0.989

0.997

(0.28

10"

(0.0014)

(0.0022)

5.93

10"

0.029

0.963

0.992

0.023

0.971

0.994

(0.40

10"

(0.0011)

(0.0013)

12 hr

1.91

10"

0.039

0.948

0.987

0.038

0.949

0.988

(0.45

10"

(0.0013)

(0.0047)

24 hr

8.08-

10"

0.061

0.915

0.975

(2.74

10"

"7)

(0.0119)

(0.0155)

other words, the volatility memory seems quite short-lived when measured with high-frequency data and long-lived when measured with data of daily or lower frequency. The information content of the volatility variable o> is not the same for different frequencies. Different volatilities are relevant at different frequencies. We attribute this, along with other authors (Andersen and Bollerslev, 1997a), to the presence of many independent volatility components in the data. This is again the signature of market heterogeneity. The GARCH model does not capture the heterogeneity of traders acting at different time horizons.

This is a plausible explanation of the abnormal results we obtain at high frequencies from the estimation of the GARCH model using a Student-f distribution instead of the normal distribution such as in Baillie and Bollerslev (1989).4 GARCH is misspecified, no matter which form of the conditional distribution of returns is chosen.

To further assess the behavior of the volatility as estimated by GARCH(1,1) processes, we have investigated the temporal stability of the coefficient estimates for several subsamples. Figure 8.3 provides the estimations of the GARCH parameters for USD-DEM at the 2-hr time interval, using r?-time, for subsamples of 6 months, with about 2,190 observations per subsample. As can be seen, the

4 Although the algorithm converges, the sum of the a i and/3i increasingly exceeds 1 as the frequency becomes higher. One also finds excess residual skewness and kurtosis. Since these results are robust to the size of the sample, they cannot be attributed to a larger number of tail observations.



0.00 I I I ~ I I I j .....I I I Ill-1 I I-r-j-ri I -1-1-1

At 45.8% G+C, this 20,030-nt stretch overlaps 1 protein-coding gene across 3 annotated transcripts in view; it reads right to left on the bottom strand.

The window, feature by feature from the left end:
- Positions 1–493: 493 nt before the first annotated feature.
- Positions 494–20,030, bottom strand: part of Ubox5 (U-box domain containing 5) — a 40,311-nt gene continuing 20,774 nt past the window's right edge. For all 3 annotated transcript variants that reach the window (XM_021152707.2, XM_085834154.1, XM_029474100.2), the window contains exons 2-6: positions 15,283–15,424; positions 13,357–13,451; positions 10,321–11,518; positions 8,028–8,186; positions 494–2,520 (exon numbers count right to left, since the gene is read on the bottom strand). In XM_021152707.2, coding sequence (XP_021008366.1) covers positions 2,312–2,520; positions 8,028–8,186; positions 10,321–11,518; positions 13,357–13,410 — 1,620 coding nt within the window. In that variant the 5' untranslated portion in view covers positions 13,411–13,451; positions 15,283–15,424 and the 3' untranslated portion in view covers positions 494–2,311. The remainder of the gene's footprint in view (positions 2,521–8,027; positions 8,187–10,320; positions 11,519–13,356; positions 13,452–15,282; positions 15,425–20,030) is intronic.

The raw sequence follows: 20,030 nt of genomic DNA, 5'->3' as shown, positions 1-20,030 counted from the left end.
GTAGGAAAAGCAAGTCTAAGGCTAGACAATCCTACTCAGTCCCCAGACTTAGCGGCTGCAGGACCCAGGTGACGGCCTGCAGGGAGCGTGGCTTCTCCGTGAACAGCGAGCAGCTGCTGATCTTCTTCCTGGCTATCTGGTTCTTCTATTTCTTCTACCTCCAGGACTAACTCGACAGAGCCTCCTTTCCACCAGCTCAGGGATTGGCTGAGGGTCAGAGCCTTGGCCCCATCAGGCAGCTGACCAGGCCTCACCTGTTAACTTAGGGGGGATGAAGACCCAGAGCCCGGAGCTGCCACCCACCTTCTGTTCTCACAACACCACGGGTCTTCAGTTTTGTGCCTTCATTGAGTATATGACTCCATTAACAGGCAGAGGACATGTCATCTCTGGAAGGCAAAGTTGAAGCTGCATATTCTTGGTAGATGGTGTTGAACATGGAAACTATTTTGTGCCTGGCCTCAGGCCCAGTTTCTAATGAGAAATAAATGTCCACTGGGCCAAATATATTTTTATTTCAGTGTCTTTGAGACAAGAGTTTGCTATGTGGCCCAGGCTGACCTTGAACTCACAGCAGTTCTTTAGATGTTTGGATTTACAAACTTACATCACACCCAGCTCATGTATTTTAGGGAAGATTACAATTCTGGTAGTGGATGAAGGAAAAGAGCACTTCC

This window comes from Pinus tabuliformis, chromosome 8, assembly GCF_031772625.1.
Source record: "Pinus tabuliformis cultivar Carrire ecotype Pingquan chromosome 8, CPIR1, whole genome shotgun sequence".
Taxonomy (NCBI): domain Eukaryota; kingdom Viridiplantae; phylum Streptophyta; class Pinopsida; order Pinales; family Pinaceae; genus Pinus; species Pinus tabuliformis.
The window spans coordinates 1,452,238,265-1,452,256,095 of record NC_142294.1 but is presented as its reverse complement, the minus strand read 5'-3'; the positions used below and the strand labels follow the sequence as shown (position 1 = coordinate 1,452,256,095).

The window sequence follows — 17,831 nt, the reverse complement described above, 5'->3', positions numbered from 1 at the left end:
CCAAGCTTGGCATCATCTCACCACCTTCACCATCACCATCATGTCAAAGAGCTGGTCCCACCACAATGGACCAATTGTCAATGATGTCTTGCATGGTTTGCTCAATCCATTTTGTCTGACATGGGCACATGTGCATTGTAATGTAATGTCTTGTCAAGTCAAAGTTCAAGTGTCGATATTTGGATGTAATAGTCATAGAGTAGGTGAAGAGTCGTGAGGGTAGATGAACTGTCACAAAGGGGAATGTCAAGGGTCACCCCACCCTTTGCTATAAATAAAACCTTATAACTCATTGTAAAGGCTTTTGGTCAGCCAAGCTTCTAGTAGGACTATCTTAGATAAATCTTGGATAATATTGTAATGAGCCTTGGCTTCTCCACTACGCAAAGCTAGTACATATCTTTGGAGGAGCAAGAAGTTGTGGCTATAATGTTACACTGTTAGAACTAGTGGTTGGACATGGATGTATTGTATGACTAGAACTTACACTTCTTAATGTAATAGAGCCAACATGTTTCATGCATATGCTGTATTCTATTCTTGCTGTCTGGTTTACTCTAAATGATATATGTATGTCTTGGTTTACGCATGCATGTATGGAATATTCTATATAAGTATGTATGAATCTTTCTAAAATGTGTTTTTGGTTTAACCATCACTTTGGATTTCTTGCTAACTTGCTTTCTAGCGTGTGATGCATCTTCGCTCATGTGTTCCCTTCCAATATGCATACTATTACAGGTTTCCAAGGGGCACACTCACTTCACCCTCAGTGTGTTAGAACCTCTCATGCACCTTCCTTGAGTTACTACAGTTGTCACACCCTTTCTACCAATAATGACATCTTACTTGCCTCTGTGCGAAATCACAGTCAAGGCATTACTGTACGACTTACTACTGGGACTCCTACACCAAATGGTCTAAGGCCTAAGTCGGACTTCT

0.5 0.6 0.7 0.8 0.9 1

Beta

FIGURE 8.3 Temporal stability of the GARCH(I,I) coefficients for subperiods of 6 months for the USD-DEM at the 2-hr frequency. The time scale is #-time. In the parameter space, the coefficients are represented by black circles () and connected by lines indicating the temporal sequence. Sampling period: 7 years from January 1, 1987, to December 31, 1993.

coefficients are not stable over time. Some of them are in the left half of Figure 8.3, quite far from the others. Moreover, these aberrant coefficients are not directly connected in the temporal sequence. The shifts in coefficient values have an irregular sequence in time, as shown by the lines connecting the points in Figure 8.3. The hypothesis of all parameters being equal across the subsamples can be rejected by using a likelihood-ratio test (see e.g., Hamilton, 1994) with very high significance. This is again a sign of misspecification of the model, but it may also indicate changes in market behavior.

The forecasting quality of GARCH models will be tested in Section 8.4.2. There we shall see that an increasing sample size does not improve the volatility forecasts from GARCH models. The forecasting quality saturates when increasing the sample size after a certain threshold value. The subsamples used for Figure 8.3 are large enough, so the erratic behavior of GARCH coefficients in that figure cannot be attributed to small sample sizes.